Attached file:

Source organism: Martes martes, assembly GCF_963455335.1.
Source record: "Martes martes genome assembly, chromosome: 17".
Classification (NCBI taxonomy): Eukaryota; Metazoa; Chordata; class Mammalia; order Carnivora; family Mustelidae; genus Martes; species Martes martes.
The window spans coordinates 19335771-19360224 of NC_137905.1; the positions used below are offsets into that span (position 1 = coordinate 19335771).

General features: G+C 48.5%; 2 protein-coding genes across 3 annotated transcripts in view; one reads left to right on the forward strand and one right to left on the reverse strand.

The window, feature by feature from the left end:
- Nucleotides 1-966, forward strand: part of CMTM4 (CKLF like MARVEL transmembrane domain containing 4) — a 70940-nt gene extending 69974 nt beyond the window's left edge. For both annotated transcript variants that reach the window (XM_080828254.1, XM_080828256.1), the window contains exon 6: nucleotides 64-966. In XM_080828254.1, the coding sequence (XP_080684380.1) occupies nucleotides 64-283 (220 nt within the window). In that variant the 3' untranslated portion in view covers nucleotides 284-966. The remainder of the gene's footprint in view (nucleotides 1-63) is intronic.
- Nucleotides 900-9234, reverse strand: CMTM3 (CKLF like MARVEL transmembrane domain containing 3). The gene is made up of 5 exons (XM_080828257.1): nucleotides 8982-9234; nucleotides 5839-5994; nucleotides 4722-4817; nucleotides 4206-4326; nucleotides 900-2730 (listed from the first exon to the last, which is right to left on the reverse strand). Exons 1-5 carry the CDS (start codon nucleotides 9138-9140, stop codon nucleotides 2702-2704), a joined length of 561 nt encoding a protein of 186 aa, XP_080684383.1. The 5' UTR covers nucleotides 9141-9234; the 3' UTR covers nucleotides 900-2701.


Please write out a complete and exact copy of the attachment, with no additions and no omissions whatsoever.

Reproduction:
Source organism: Martes martes, assembly GCF_963455335.1.
Source record: "Martes martes genome assembly, chromosome: 17".
Classification (NCBI taxonomy): Eukaryota; Metazoa; Chordata; class Mammalia; order Carnivora; family Mustelidae; genus Martes; species Martes martes.
The window spans coordinates 19335771-19360224 of NC_137905.1; the positions used below are offsets into that span (position 1 = coordinate 19335771).

General features: G+C 48.5%; 2 protein-coding genes across 3 annotated transcripts in view; one reads left to right on the forward strand and one right to left on the reverse strand.

The window, feature by feature from the left end:
- Nucleotides 1-966, forward strand: part of CMTM4 (CKLF like MARVEL transmembrane domain containing 4) — a 70940-nt gene extending 69974 nt beyond the window's left edge. For both annotated transcript variants that reach the window (XM_080828254.1, XM_080828256.1), the window contains exon 6: nucleotides 64-966. In XM_080828254.1, the coding sequence (XP_080684380.1) occupies nucleotides 64-283 (220 nt within the window). In that variant the 3' untranslated portion in view covers nucleotides 284-966. The remainder of the gene's footprint in view (nucleotides 1-63) is intronic.
- Nucleotides 900-9234, reverse strand: CMTM3 (CKLF like MARVEL transmembrane domain containing 3). The gene is made up of 5 exons (XM_080828257.1): nucleotides 8982-9234; nucleotides 5839-5994; nucleotides 4722-4817; nucleotides 4206-4326; nucleotides 900-2730 (listed from the first exon to the last, which is right to left on the reverse strand). Exons 1-5 carry the CDS (start codon nucleotides 9138-9140, stop codon nucleotides 2702-2704), a joined length of 561 nt encoding a protein of 186 aa, XP_080684383.1. The 5' UTR covers nucleotides 9141-9234; the 3' UTR covers nucleotides 900-2701.